Now that the iPhone XS and iPhone XS Max are out some folks will be standing at their local phone store wondering whether to outlay megabucks for Apple’s new uber-phones or splash out on a smartphone from Samsung’s Galaxy range. What are the key factors when choosing between the latest Apple smartphones and the Samsung Galaxy Note 9?
The Galaxy Note 9 Is A Better Desktop Companion
Over the last 18 months or so, Samsung has been pushing development of its DeX docking station along. The latest version of the DeX connects the Galaxy Note 9 to an external display. Samsung’s mods to Android give Galaxy Note 9 users a desktop-like experience so you can use the Note 9 as a replacement desktop system.
And while the DeX solution doesn’t mean you can toss your desktop away and switch completely to the Galaxy Note 9, it’s a handy tool if you travel or have to use a shared office from time to time.
Remember back to when Steve Jobs introduced the first iPhone? There was a moment in the presentation when he said “Who wants a stylus? You have to get ’em, put ’em away, you lose ’em. Yuck! Nobody wants a stylus. So let’s not use a stylus”.
Times have changed. Most of the iPhone range, other than the neglected iPad mini, now support the Apple Pencil which is nothing like the crappy plastic sticks of a decade ago. Using the Apple Pencil with the right software can make a massive difference in productivity.
Last week, online investigators unveiled the first screen images and case renders of the Samsung Galaxy Note 9. Now, these same intrepid phone spies have managed to get their hands on the phone's signature stylus. Their verdict. "The biggest update in the history of the S Pen." Lawks.Read more
This is where the Galaxy Note 9 can really stick it to the newest iPhones. The Note 9’s Bluetooth-equipped S-Pen is a marvel. As well as turning the phone into a powerful replacement for pen-and-paper, it’s a remote control for the camera, a tool for launching other apps or as a presentation remote if you connect the Galaxy Note 9 to an external display using a USB-C to HDMI adaptor.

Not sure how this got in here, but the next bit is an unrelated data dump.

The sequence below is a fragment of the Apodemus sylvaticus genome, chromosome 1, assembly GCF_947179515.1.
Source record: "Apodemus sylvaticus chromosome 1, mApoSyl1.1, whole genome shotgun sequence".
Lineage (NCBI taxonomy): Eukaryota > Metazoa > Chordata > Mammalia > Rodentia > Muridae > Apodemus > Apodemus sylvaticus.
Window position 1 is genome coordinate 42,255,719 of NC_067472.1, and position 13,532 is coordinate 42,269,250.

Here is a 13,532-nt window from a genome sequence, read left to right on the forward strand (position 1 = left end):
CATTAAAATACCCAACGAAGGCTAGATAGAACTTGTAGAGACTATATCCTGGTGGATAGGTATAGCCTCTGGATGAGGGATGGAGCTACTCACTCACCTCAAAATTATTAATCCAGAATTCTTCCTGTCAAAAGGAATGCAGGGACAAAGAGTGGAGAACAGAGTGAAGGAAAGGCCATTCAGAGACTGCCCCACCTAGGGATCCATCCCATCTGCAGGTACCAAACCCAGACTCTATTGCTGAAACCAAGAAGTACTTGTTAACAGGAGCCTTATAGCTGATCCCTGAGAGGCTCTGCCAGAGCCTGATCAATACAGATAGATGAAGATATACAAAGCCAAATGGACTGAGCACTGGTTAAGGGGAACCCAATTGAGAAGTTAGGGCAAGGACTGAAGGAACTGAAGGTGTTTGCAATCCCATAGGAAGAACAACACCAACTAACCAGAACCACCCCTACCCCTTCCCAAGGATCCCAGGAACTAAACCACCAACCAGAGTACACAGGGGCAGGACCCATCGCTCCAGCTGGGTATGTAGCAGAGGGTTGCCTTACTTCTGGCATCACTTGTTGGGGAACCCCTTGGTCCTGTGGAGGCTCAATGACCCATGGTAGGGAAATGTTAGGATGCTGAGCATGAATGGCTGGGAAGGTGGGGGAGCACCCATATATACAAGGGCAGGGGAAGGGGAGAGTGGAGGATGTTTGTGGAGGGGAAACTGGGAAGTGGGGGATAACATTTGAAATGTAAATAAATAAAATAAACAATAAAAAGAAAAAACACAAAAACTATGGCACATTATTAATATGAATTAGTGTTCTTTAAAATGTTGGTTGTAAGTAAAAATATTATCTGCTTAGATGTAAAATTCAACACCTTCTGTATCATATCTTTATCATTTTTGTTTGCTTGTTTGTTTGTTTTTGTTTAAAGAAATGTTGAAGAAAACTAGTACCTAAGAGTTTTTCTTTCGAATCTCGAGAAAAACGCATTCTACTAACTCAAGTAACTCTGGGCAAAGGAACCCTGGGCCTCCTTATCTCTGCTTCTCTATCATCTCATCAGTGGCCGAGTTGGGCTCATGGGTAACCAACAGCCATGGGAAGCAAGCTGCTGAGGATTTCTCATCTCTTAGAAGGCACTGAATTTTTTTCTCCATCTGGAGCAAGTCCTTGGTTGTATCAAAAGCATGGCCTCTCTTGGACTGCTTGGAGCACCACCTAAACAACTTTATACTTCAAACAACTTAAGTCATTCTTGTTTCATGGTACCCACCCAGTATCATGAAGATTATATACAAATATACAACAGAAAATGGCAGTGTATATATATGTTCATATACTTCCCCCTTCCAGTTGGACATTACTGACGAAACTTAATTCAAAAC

It’s anticipated that this year’s iPhones will be the last generation to support the proprietary Lightning connector. But, until Apple actually makes the switch, you’ll need to stump up extra cash if you need a spare charging cable or want a dongle for connecting to an external display.
The Galaxy Note 9, as well as many recent Android devices, use the ubiquitous USB-C port for charging and data transfer. That means if you forget your cable or need to grab an adapter, you can do so at many stores. Even my local supermarket has USB-C cables.
It might not be a big deal but there are moments when you need to get a new charging cable or some other connector and Apple’s use of proprietary standards makes them harder to find and more expensive.
The one area where the iPhone clearly beats the Galaxy Note 9 is on variety. Apple offers three different display sizes, using two different display technologies. They also have a wider range of storage options and different colours and materials.
It’s important to not underestimate the value of aesthetics and the emotional connection they can make with some people.
And that’s why people will part with more money for a phone than they’ll spend on a decent PC or some other more practical purchases.
Apple’s latest iPhone come with a hefty price tag.
Pricing for the 5.8-inch iPhone Xs is
- $1629 for 64GB
- $1879 for 256GB
- $2199 for 512GB
Pricing for the 6.5-inch iPhone Xs Max is
- $1799 for 64GB
- $2049 for 256GB
- $2369 for 512GB
The “budget” 6.1-inch iPhone Xr will set you back
- $1299 for 64GB
- $1299 for 128GB
- $1479 for 256GB
In contrast, the 6.4-inch Samsung Galaxy Note 9 comes in two different specifications.
- $1499 for 128GB
- $1799 for 512GB
Given the Note 9 includes the SPen it’s a pretty sweet deal compared to the new iPhones.